June 15, 2019
June 15, 2019
June 19, 2019
The aim of this research paper is to understand whether and in what ways undergraduate computer science students decide differently from their peers in other disciplines when facing computing ethics dilemmas. This study expands on previous research on ethical decision making among computing majors. The findings of this research have important implications for research and practice. For example, it examines the arguments from previous literature regarding the differences of ethical decision making among different professions. Moreover, it will have important implications for design of ethics courses in undergraduate level. The data is collected from two groups of students in a large Midwestern University: (1) 33 computer science undergraduate students enrolled in a course on computing professional ethics, and (2) 40 undergraduate students enrolled in a course on business ethics and law. Although this second course was taught in the college of business, the students were majoring in different fields including advertisement, communication, agriculture, arts, etc. The collected data include both group of students’ postings responding to three ethical scenarios in computing and their responses to their peers as part of their regular class activities. Following a qualitative research design, content analysis was used to analyze the data. The results showed that computer science students, overall, made more ethical decisions when facing computing ethics scenarios. In this paper, the underlying reasons for the decisions made by both groups and implications for teaching ethics to college students will be discussed.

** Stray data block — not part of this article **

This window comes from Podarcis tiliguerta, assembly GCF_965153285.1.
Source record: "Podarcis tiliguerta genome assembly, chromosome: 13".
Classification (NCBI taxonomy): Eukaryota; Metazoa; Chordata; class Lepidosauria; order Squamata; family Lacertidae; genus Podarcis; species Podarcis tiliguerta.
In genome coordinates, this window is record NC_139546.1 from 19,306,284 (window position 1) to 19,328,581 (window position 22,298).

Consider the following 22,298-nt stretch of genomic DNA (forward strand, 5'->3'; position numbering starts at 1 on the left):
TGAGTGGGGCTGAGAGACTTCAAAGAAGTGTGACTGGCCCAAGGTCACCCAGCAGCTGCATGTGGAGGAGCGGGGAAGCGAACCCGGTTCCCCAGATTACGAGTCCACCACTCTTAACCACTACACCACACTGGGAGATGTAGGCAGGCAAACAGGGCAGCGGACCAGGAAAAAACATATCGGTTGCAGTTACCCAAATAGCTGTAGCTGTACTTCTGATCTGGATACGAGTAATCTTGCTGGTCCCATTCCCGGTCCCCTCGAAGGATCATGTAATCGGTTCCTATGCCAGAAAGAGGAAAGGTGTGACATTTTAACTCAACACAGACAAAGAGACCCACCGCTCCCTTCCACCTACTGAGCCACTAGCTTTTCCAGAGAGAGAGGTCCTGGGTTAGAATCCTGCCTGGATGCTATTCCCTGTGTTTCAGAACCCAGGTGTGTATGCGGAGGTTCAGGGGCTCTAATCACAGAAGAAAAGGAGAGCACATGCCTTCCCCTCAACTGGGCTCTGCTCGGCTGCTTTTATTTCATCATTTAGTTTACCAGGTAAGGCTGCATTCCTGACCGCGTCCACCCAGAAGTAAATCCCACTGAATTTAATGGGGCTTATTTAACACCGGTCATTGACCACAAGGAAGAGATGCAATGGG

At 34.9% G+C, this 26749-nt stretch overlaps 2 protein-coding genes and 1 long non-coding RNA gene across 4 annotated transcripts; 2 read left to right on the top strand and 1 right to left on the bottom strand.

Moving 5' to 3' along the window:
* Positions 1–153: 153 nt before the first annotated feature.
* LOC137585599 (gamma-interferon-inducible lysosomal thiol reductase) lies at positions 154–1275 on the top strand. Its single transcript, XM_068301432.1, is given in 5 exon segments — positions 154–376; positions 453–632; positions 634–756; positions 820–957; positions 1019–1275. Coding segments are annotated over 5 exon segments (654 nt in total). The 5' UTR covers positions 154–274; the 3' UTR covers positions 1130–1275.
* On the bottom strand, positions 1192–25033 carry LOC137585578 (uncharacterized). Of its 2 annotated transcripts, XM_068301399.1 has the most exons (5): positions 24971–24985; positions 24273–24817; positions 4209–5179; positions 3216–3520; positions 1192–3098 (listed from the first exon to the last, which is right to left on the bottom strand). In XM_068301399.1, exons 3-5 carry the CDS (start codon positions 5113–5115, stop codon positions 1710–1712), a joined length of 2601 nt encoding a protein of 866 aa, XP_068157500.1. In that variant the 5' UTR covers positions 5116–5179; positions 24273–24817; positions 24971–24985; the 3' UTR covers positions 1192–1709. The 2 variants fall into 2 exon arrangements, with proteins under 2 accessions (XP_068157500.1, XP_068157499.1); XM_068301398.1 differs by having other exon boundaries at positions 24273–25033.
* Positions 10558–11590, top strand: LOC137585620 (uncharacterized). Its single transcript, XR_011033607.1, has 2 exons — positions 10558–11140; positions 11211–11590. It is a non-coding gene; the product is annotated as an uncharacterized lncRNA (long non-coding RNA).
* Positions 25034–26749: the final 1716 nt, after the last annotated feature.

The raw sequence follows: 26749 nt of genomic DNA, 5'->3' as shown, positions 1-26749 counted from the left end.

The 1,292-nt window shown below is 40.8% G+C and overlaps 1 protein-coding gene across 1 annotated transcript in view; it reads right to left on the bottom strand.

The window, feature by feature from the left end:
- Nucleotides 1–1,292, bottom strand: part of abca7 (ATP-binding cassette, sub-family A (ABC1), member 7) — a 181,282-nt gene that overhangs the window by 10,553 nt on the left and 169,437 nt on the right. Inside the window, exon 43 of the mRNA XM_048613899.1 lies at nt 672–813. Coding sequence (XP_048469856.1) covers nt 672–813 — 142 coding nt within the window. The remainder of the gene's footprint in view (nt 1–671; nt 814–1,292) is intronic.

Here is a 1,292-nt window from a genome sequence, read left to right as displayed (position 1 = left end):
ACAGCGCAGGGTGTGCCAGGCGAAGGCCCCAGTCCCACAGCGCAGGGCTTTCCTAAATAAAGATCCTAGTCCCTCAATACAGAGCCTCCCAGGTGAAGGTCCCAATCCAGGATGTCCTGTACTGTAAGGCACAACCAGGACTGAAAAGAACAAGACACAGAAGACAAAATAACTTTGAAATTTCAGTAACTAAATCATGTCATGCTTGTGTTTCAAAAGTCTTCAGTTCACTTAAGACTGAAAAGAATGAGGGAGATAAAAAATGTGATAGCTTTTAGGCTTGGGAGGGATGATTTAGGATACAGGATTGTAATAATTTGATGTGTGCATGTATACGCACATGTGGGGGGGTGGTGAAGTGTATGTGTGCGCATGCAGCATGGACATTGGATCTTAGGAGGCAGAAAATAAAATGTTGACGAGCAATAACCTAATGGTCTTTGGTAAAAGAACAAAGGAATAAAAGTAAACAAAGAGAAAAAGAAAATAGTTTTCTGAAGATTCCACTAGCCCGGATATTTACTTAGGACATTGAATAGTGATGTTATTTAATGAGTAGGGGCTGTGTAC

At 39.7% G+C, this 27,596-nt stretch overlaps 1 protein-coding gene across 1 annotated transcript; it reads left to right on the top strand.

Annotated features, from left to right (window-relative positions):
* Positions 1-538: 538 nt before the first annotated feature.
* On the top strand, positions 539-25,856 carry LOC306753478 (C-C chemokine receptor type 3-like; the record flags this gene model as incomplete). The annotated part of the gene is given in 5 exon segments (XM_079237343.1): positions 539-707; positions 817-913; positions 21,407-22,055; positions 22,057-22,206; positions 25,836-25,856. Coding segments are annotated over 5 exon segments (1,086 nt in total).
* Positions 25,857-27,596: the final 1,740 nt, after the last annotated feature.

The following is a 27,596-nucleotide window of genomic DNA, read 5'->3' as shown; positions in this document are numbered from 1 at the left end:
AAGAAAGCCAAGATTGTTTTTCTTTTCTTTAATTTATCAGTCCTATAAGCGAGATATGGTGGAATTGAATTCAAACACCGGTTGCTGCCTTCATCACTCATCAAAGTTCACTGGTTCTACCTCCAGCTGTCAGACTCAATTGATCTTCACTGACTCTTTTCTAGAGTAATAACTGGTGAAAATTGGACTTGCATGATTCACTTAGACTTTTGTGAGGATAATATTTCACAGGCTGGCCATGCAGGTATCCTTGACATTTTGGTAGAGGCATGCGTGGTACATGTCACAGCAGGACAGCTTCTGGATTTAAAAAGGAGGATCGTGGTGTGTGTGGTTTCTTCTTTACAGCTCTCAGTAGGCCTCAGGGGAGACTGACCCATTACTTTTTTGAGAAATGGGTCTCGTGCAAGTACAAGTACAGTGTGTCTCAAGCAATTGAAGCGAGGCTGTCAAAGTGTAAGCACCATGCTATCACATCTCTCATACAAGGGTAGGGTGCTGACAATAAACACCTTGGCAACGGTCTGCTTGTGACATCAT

Hedayati Mehdiabadi, A. (2019, June), Facing Computer Ethics Dilemmas: Comparing Ethical Decision-Making Processes of Students in Computer Science with Non-Computer Science Majors Paper presented at 2019 ASEE Annual Conference & Exposition , Tampa, Florida. 10.18260/1-2--32832
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